(Washington, D.C.) – The U.S. Supreme Court should deny a writ of certiorari, filed on June 11th, from a coalition of illegal cockfighting enthusiasts in Puerto Rico and allow a series of unanimous federal court rulings to stand that declare that no part of the United States should be a refuge for staged animal fights.
In December 2018, Congress passed and the President signed the Agricultural Improvement Act of 2018, and that legislative package included a provision to apply all prohibitions against animal fighting to every part of the United States, including the U.S. territories of Puerto Rico and Guam. The animal fighting provision had a one-year delay in implementation, taking effect on December 20, 2019. In October 2019, a U.S. District Court in San Juan rejected the pleadings from the same group of cockfighters, and then in January 2021, a unanimous three-judge panel for the U.S. Court of Appeals for the First Circuit upheld that decision. A similar case from a Guam cockfighter was rejected by a U.S. District Court on Guam in October 2020.
In response to this latest legal maneuver, Wayne Pacelle, president of Animal Wellness Action, issued the following statement:
“The Commonwealth of Puerto, as a legal jurisdiction of the United States, cannot whimsically opt-out of U.S. laws that forbid animal cruelty,” said Wayne Pacelle, president of Animal Wellness Action. “The Congress and the federal courts have determined that cockfighting is not only barbaric and inhumane, but it is bound up with interstate commerce, grounding the authority of the federal government to forbid staged fights that leave animals with punctured lungs, gouged eyes, and other grievous injuries.”
“Tips from hundreds of Puerto Ricans to Animal Wellness Action reveal that cockfighters, abetted by politicians on the island, are breaking federal law and continuing to stage fights there, despite a series of emphatic court rulings that make plain their acts of animal cruelty constitute a felony offense. Why should the U.S. Supreme Court hear a case from individuals who are knowingly defying federal courts but now seek relief from them?”
“Neither the Commonwealth’s political statues nor the Territorial Clause, impede the United States Government from enacting laws that apply to all citizens of this Nation alike, whether as a state or territory,” wrote Judge Gustavo Gelpí in siding with the United States in an October 2019 ruling brought by Club Gallistico and other fight venue operators. And in January 2020, Federal Appeals Court Judge Sandra L. Lynch, on behalf of a panel for the First Circuit, wrote that the U.S. law against cockfighting “is a valid exercise of Congress’s Commerce Clause power and does not violate plaintiffs’ individual rights.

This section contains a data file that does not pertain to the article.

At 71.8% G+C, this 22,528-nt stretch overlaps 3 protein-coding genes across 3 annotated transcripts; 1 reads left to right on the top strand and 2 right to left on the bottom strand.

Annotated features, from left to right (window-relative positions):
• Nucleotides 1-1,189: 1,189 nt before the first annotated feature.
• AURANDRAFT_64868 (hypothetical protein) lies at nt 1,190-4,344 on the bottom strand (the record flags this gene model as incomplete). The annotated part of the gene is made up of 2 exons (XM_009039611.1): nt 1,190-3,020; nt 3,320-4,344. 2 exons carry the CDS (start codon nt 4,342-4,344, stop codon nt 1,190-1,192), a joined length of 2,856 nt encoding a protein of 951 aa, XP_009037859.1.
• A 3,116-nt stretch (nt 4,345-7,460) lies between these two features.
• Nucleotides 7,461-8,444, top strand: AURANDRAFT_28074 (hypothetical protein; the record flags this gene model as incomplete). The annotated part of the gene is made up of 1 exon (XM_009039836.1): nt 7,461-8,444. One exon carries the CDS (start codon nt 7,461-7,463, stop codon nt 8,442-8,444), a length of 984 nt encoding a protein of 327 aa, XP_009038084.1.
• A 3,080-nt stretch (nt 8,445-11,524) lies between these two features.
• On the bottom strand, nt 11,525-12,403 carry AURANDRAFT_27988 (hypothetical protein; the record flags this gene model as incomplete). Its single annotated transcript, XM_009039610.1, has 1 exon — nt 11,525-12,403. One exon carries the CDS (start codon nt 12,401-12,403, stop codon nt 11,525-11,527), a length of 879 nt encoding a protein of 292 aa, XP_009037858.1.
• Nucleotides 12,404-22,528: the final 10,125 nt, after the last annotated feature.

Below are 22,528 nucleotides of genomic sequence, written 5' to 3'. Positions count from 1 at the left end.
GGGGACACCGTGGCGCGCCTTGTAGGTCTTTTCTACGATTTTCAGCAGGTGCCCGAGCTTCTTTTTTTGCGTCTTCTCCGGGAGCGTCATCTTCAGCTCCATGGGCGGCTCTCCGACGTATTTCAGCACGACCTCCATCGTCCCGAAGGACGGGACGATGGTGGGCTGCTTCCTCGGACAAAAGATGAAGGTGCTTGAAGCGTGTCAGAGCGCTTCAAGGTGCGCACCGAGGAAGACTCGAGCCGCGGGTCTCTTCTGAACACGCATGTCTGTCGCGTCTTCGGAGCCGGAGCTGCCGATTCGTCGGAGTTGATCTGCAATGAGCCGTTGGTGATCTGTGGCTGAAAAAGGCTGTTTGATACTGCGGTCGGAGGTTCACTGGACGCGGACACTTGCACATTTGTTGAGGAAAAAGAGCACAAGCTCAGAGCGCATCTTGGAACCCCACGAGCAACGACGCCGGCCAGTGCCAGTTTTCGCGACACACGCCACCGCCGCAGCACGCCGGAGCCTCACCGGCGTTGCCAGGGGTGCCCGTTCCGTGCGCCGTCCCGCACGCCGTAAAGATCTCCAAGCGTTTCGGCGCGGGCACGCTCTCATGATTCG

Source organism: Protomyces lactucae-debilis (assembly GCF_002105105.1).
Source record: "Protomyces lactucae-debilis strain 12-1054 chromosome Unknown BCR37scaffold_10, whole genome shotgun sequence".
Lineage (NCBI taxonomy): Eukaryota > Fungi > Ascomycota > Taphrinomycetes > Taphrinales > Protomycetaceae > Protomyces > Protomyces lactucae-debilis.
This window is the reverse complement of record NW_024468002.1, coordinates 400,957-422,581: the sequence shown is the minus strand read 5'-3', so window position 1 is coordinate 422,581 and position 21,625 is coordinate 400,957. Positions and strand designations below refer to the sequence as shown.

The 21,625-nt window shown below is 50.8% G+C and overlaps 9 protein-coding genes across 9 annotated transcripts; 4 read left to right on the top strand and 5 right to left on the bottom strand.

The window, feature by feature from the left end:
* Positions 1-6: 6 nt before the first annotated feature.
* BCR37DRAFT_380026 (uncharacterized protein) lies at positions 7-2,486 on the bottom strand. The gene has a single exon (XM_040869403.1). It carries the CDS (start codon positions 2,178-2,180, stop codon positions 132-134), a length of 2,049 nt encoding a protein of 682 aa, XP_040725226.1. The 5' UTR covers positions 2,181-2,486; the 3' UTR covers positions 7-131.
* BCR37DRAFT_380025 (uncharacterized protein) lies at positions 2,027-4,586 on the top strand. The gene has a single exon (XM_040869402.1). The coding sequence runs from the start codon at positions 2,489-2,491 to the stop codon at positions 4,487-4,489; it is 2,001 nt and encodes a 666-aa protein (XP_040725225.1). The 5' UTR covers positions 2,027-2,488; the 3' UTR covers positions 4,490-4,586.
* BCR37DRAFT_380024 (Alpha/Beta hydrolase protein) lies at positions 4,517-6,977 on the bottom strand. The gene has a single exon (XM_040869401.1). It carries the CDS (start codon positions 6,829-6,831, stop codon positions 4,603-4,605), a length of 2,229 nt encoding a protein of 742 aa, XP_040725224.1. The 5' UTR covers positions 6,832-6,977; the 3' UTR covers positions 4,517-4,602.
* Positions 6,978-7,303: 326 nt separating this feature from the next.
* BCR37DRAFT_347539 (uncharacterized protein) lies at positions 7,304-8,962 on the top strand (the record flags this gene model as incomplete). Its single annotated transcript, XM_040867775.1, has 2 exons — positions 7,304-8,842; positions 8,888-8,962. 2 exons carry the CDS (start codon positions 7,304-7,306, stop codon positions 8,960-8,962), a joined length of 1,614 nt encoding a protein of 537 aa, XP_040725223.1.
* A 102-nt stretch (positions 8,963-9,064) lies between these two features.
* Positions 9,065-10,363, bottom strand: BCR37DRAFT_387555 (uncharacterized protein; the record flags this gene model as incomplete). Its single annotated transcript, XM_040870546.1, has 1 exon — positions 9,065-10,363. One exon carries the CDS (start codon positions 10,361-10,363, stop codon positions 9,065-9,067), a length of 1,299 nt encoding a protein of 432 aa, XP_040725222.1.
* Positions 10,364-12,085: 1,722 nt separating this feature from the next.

The federal law against dogfighting and cockfighting never singled out Puerto Rico, Guam, or any other U.S. territory. The federal law, step by step, applied prohibitions to cockfighting in the territories, and finally, in 2018, Congress finished the job in banning the practice on every acre of U.S. soil.
Animal Wellness Action notes that the presence of an above-ground cockfighting industry anywhere undermines prohibitions elsewhere. Territorial disregard for the federal anti-cockfighting law gives animal fighters an unwarranted patina of legitimacy, a market for fighting animals and paraphernalia, and venues for the conduct.
Animal Wellness Action, the Animal Wellness Foundation, and the Center for a Humane Economy have participated as a friend of the court (amicus curiae) on the side of the United States in all challenges to the 2018 U.S. law banning cockfighting everywhere in the nation, including a similar challenge from a cockfighting enthusiast on Guam.
Under the federal anti-animal fighting law, it is a crime to:
- Knowingly sponsor or exhibit in an animal fighting venture;
- Knowingly attend an animal fighting venture, or knowingly cause an individual who has not attained the age of 16 to attend an animal fighting venture;
- Knowingly buy, sell, possess, train, transport, deliver, or receive any animal for purposes of having the animal participate in an animal fighting venture;
- Knowingly use the mail service of the U.S. Postal Service, or any “written, wire, radio televisions or other form of communications in, or use a facility of, interstate commerce,” to advertise an animal for use in an animal fighting venture, or to advertise a knife, gaff, or other sharp instrument designed to be attached to the leg of a bird for use in an animal fighting venture, or to promote or in any other manner further an animal fighting venture except as performed outside the U.S.;
- Knowingly sell, buy, transport, or deliver in interstate or foreign commerce “a knife, a gaff, or any other sharp instrument” designed or intended to be attached to the leg of a bird for use in an animal fighting venture.